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Bank of Montreal BMO-T chief executive officer Darryl White says that even when interest rates begin to cool, banks and consumers will face a suite of new challenges in a rapidly changing market.

At the lender’s annual shareholder meeting Tuesday, Mr. White pointed to shifting dynamics from the climate and energy transition and from evolving technology demands.

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Darryl White, Bank of Montreal CEO.Fred Lum/The Globe and Mail

“While inflation fell from four-decade highs across North America, it remains sticky, keeping borrowing costs high and global demand low – risking a higher-for-longer rate environment,” Mr. White told shareholders. “And even when rates do start to ease – and they should in time – we will find ourselves in a new normal, an environment with fundamentally different characteristics than that of the past two decades.”

Statistics Canada said Tuesday that the country’s inflation rate edged higher in March, but core inflation – the Bank of Canada’s preferred gauge which omits more volatile components of the Consumer Price Index – was below 1.5 per cent

Last week, Bank of Canada Governor Tiff Macklem said recent inflation trends are promising, but he will need to watch the pace of inflation for longer before cutting interest rates. He cautioned that inflation could rise again if the central bank cuts rates too soon.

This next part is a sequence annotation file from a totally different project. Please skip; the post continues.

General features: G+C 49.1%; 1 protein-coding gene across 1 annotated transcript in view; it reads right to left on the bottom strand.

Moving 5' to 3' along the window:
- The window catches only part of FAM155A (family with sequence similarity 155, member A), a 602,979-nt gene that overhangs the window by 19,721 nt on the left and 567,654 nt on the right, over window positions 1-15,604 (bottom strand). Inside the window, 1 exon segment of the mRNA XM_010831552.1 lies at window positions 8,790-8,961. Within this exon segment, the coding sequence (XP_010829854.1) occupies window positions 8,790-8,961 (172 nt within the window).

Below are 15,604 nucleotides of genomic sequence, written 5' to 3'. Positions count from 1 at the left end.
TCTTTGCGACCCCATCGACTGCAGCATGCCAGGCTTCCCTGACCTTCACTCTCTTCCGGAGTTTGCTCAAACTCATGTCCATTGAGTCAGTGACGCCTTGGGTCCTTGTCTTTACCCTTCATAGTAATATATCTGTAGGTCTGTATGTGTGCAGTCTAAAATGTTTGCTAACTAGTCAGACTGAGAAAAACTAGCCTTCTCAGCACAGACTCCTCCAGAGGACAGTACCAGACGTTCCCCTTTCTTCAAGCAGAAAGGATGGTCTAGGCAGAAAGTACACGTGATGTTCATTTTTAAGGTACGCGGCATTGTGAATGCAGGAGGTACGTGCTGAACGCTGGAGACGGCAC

Higher interest rates have dampened demand for loans as indebted Canadian households grapple with the rising cost of borrowing. Meanwhile, competition for customer deposits in the U.S. has escalated as banks search for less expensive sources of funding.

Mr. White said that despite these pressures, the lender’s U.S. segment has posted pretax income, before loan-loss provisions, of more than US$1-billion each quarter since closing its acquisition of California-based Bank of the West last year.

With more companies seeking ways to transition to clean energy, Mr. White said that Canada and the U.S. will both benefit as the “world continues to turn to reliable and trusted suppliers of sought-after resources, technology expertise, and all forms of energy.”

Shareholders voted Tuesday against proposals asking the bank to combat tax havens, hold an annual advisory vote on its environmental objectives, publicize its CEO compensation-to-median-employee-pay ratio and disclose the effects of divestment from the Canadian oil and gas sector.

BMO recommended that shareholders reject the proposal urging the bank to continue holding its annual meetings in person rather than relying on a virtual format adopted during the COVID-19 pandemic. However, the motion passed with more than 50 per cent of shareholders voting in favour.

“We value the feedback we receive from shareholders proposals, and we will of course take this feedback into consideration,” BMO board chair George Cope said.

A similar proposal was tabled in recent weeks at annual meetings for Canadian Imperial Bank of Commerce and Royal Bank of Canada.

At CIBC, the proposal passed even after the bank recommended that shareholders reject it. The proposal failed at RBC, but still received significant shareholder support, with 47 per cent voting in favour of holding in-person annual meetings.

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